Most news is very land-oriented. But what’s been happening lately underneath the waves? Peeing fishes and journeys to the bottom of the sea: this is the OddShrimp’s Ocean Report for March 2017.
1. A cautious yay for large sea mammals
The US Fish & Wildlife Service has recently announced its intention to change the conservation status of the lovable West Indian Manatee from “endangered” to “threatened”. This means that it’s still not out of trouble, of course, but it does mean that the population is on the rise again. After the humpback whale was removed from the IUCN Red List back in 2008, this does give some reason to be optimistic about conservation attempts for the big mammals of the sea.
2. A wee communication system
We humans are very visual creatures, but do to the efficient dispersal of chemicals in water many sea creatures rely much more on smell than we do. A group of behavioural ecologists from the University of Bern has found that a species of cichlid fishes uses their urine to communicate their physical prowess during displays of aggression. Indeed, the fishes were much better at guessing their opponent’s strength from their pee than from their looks. Their looks aren’t bad though.
3. Life may have gotten a bit older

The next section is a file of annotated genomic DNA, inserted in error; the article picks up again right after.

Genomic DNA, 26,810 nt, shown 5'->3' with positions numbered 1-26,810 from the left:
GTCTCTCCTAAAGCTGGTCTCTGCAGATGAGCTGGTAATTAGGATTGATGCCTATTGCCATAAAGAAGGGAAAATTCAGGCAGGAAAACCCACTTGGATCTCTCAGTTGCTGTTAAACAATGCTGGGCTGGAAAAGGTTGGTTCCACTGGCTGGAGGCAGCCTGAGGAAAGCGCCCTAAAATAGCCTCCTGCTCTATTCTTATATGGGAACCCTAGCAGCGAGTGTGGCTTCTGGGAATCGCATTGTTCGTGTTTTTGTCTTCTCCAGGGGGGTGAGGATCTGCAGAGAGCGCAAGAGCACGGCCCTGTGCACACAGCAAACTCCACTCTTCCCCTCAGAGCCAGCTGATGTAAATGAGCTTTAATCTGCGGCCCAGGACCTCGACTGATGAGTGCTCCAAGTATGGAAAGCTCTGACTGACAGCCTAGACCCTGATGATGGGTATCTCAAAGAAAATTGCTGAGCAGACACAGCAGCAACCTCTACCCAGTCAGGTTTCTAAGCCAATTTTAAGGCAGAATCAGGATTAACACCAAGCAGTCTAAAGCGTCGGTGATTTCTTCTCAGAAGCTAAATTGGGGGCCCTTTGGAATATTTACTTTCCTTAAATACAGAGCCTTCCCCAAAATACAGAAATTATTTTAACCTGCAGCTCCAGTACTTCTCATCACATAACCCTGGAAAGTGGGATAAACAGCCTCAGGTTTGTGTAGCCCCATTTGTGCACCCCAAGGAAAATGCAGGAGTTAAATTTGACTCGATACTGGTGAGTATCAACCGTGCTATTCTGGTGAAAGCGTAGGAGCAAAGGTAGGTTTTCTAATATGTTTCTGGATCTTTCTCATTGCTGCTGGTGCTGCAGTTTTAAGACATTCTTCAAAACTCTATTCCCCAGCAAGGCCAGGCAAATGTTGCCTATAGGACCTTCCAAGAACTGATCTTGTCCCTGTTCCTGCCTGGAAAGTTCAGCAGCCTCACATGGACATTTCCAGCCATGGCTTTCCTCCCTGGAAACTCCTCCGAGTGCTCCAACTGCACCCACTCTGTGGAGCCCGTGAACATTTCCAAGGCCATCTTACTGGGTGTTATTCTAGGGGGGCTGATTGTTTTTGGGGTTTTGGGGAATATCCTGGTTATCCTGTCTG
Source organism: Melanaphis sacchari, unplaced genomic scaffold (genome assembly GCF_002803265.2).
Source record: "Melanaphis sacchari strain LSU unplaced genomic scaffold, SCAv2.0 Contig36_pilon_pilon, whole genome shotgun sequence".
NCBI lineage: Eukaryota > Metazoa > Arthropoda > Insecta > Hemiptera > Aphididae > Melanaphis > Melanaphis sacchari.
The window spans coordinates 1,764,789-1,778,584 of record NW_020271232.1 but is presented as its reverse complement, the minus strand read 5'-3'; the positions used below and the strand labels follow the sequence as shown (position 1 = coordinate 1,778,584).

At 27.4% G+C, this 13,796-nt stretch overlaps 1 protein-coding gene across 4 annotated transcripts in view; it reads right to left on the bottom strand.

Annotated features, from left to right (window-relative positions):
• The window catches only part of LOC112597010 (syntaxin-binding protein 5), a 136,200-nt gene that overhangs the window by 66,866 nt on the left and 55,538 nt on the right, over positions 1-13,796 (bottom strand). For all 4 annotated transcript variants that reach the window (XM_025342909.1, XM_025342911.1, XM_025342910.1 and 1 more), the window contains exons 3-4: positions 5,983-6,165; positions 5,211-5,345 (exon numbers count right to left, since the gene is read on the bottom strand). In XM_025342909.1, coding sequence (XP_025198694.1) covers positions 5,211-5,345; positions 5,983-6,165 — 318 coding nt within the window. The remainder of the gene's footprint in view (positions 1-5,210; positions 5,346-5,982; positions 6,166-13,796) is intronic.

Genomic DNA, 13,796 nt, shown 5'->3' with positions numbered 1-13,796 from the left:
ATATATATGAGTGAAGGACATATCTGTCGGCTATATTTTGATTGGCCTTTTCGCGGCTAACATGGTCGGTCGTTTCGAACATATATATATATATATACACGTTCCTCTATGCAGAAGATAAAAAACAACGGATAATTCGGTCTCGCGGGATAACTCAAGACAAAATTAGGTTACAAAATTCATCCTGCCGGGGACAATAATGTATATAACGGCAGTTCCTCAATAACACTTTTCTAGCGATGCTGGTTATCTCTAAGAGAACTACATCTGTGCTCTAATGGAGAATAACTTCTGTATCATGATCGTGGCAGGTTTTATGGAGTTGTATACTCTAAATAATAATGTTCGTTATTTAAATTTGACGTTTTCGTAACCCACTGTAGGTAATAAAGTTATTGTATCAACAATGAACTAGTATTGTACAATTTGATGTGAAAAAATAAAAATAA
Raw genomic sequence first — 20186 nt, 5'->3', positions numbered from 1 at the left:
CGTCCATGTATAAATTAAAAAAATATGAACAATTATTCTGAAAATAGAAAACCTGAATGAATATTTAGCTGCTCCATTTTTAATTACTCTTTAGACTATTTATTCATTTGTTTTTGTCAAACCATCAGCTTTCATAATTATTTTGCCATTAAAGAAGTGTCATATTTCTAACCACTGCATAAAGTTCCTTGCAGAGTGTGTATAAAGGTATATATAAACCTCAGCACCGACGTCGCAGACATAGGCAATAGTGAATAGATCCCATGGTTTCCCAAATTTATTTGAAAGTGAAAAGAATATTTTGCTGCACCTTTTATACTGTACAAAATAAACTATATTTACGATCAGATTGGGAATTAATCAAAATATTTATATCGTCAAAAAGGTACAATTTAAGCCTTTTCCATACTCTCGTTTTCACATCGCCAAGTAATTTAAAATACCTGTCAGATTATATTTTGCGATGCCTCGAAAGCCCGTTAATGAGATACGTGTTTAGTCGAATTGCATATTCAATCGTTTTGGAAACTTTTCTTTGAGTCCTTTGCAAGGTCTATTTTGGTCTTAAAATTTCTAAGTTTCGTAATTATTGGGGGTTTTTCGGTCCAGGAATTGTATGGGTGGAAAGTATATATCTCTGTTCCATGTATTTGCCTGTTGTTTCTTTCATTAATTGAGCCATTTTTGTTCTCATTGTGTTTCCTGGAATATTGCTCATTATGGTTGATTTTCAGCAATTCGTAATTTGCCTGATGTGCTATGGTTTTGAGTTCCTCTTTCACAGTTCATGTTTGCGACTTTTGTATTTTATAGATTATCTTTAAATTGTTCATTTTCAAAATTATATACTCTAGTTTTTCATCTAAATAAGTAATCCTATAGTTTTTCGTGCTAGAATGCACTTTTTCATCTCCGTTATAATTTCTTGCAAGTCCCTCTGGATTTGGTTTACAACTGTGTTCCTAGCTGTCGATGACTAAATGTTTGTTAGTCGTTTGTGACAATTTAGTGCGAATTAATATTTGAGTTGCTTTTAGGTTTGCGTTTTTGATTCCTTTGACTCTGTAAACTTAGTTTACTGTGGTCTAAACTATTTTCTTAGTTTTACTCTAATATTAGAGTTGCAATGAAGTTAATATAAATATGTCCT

The origin of life is still a bit of a mystery, but some scientists believe it started around so-called hydrothermal vents (deep-sea geysers that eject hot, mineral-rich water into the ocean). A new piece of evidence published in Nature in support of this account has been recovered from Quebec in the form of (probably) bacterial microfossils from a deep sea environment. The age of these fossils (at least 3.77 billion years old, and perhaps older) means that the belong to the earliest traces of life ever found.
4. The Okeanos Explorer
The deep sea remains woefully underexplored. Luckily, the US Oceanic and Atmospheric Administration has funded an expedition to chart the deep-sea habitats around the Samoa Islands in the central Pacific. The first part of the expedition has just finished – mission logs, pictures and background information can be found on the website. Part two will begin in April. The main goal of the expedition is to map sponge and coral communities, so I’ll end this first edition of the OddShrimp’s Ocean Report with a little tribute to a sponge.